The new Congress has an opportunity to take this on if it is also willing to take on the food industry. Schlosser reports that a good bill has been introduced by Democrats Rose DeLauro in the House and Dick Durbin in the Senate.

There is a saying that watching the legislative process is a bit like watching sausage being made. You'd rather not know. Let's see if these guys can clean up their act so that neither would be such a nauseating sight.

More like this

Just one more example of two huge problems with the Bush administration -
1. they have abdicated all responsibility of government regulation as a favor to their wealthy friendss who run so many large companies

2. they have no respect for or understanding of, science

compassionate conversatives my A _ _.

By Regular reader (not verified) on 12 Dec 2006 #permalink

Isnt it becoming obvious that we can no longer depend on any government agency to look out for our health and well being? It is to me. That leads one to the thought that greater personal responsibility needs to be implemented by the individual. Plain common sense and an ounce of contemplation concerning the particular subject that has captivated our attention would help.
It is fine and dandy to criticize everything from soup to crackers and it helps us vent our anger over the utter stupidity of our government agencies. However, it will not solve the dilemma that has been created, whether consciously or unconsciously. The government is on a collision course with its self and we the people are the ones who will bear the brunt of their misguided and absolute self serving vanity.
Greed has become the motivating factor in our world. The Bird Flu book revere recommended, How might bird flu arrive in the US? Posted on: December 5, 2006 7:32 AM, even mentions greed. In addition, only one-third done with the book, and I am very thankful for revere sharing it with us. I have only been on the Bird Flu bandwagon for seven months now and the book has helped put it into greater perspective.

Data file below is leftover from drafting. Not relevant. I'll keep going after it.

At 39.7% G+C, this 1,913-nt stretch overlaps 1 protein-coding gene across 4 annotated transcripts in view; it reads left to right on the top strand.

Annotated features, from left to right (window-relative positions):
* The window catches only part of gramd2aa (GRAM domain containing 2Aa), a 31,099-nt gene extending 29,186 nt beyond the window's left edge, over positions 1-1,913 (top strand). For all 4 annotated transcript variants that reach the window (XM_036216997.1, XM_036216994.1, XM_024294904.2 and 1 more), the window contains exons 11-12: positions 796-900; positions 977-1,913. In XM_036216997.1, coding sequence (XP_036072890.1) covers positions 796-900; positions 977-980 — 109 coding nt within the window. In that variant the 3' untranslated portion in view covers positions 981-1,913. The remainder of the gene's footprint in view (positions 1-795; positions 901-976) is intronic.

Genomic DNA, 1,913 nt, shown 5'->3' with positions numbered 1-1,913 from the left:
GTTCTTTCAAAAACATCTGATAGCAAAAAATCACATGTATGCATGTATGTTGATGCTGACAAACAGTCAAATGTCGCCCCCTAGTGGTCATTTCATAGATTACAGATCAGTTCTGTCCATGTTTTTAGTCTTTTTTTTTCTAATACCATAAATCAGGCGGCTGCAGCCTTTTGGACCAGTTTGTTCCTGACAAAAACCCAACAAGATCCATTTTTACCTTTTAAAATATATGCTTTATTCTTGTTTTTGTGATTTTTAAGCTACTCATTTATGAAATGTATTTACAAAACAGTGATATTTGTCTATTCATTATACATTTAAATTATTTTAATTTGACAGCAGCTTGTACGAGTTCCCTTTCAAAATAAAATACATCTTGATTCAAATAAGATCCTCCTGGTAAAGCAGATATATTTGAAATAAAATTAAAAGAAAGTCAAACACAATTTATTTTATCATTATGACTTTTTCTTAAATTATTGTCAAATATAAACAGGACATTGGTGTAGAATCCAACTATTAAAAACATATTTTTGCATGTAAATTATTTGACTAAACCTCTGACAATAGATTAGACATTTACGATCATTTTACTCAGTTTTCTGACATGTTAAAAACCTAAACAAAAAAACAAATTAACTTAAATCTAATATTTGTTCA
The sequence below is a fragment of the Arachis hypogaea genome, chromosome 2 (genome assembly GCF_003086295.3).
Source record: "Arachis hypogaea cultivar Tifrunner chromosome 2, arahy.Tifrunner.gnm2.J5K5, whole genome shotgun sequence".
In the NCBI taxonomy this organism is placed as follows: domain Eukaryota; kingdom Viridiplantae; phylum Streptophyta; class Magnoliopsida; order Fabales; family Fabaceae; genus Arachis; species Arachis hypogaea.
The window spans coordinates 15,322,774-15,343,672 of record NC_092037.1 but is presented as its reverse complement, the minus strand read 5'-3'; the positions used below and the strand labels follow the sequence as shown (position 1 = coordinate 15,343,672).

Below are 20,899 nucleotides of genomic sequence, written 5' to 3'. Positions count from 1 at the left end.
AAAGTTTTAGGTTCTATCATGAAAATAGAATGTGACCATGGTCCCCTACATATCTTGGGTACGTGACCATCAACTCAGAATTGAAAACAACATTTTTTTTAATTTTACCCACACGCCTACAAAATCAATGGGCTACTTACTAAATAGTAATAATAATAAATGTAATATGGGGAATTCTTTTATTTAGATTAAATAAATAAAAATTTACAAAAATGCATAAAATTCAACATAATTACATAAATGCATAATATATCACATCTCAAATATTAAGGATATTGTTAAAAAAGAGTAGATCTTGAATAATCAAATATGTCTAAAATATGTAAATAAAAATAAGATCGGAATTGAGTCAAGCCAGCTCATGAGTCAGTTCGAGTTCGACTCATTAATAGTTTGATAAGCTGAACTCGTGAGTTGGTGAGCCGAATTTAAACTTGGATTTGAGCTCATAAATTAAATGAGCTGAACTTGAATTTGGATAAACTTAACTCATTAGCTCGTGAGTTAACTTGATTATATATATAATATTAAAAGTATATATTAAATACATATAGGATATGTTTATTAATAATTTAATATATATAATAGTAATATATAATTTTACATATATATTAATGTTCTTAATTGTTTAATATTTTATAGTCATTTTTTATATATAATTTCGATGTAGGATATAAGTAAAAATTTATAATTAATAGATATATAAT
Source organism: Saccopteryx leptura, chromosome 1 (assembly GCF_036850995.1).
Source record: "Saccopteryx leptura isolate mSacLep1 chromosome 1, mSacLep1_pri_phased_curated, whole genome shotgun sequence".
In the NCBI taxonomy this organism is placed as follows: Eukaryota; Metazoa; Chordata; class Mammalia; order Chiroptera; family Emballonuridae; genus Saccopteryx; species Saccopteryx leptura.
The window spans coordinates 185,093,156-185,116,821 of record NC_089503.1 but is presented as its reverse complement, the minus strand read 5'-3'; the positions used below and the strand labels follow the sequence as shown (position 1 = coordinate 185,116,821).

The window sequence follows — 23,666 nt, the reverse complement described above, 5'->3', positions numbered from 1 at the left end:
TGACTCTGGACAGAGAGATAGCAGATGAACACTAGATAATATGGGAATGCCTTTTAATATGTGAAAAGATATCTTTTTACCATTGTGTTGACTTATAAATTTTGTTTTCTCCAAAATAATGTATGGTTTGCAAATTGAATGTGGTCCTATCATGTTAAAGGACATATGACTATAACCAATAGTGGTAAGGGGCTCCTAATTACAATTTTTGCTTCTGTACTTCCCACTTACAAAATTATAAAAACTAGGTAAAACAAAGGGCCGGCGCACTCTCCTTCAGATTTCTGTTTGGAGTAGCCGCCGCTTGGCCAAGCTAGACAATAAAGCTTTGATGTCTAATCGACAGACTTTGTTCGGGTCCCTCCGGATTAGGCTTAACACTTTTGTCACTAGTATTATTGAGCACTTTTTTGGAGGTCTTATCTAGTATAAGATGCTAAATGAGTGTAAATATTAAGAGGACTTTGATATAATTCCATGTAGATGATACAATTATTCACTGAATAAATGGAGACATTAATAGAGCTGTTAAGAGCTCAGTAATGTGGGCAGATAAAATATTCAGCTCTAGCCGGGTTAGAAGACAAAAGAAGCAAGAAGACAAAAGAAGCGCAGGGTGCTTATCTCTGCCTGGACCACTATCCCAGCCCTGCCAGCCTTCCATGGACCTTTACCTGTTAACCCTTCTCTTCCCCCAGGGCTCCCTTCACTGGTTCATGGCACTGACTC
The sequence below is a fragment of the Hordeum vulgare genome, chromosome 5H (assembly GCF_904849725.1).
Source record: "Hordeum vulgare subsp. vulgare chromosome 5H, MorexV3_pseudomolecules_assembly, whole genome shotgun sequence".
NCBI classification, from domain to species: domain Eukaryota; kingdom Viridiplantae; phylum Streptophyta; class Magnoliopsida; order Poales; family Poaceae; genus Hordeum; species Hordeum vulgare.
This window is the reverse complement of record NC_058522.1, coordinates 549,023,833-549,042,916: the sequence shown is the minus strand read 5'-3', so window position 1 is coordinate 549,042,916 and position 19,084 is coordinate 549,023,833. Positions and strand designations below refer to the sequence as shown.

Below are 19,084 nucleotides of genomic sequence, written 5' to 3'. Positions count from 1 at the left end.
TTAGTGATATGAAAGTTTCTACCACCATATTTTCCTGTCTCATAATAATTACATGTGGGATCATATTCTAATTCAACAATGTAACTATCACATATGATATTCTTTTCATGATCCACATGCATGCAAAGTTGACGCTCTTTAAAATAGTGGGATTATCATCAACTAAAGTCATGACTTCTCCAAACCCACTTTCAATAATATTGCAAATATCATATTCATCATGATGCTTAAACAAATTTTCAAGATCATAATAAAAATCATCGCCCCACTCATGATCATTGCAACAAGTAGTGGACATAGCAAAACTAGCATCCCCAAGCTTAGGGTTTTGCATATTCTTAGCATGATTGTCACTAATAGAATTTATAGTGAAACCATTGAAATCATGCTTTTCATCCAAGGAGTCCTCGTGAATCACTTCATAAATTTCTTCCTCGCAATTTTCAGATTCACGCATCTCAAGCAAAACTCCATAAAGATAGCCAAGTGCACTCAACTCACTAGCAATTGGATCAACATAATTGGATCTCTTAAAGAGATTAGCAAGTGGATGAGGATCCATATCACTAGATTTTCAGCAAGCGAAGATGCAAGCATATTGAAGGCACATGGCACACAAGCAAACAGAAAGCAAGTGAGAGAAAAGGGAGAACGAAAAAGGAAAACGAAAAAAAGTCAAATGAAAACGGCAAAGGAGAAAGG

With all this said, I am one of those who really does care about their fellow human being, regardless how stupid they are. Although, my level of compassion is quickly fading. Simply because that is just my own preconceived notions about how people should act, think and be. You know, the basics, do what is right and all that ethical stuff.
So, we take better care of the body and what goes into it as the world grows in population. We thoroughly wash all our produce, cook the feces out of the meat, clean up our thoughts and look out for others who share our own interests. What more can be done?

Lea: I'm not of your mindset. There have been times in the recent past where at least some government agencies and many public servants had the public interest at heart. It can happen again. My contribution is to criticize those who have abandoned us. The great enemy here is cynicism, which is exactly what the greedy want. If you think there is nothing that can be done you will do nothing.

I'm all for taking care of myself but when I need to eat away from home, I'd like to know that the item I am willing to pay for is safe for consumption. I can't very well wash the lettuce in my taco in the ladies room. In fact, the rest rooms are so dirty that I can't even urinate there most times

Regular Reader....Is there ANYTHING that you wont blame on the Bush Administration? As for Revere's comments about government agencies abandoning us, I think that happened just about the 1940's. I cant think of any agency that when pressured by politicians didnt cave even though they were being chastised by the people at the time.

Healthcare is now finished in this country as Revere has put it, "Every drop has been wrung out." Now what? Cant fix it anymore because everyone is hitting retirement age and no way to pay for it. Back to traditional insurance. If you can afford it then great. If not, you are going to be on your own. Lets blame that on Bush too as he is the scapegoat of the left for any and all ills of the world.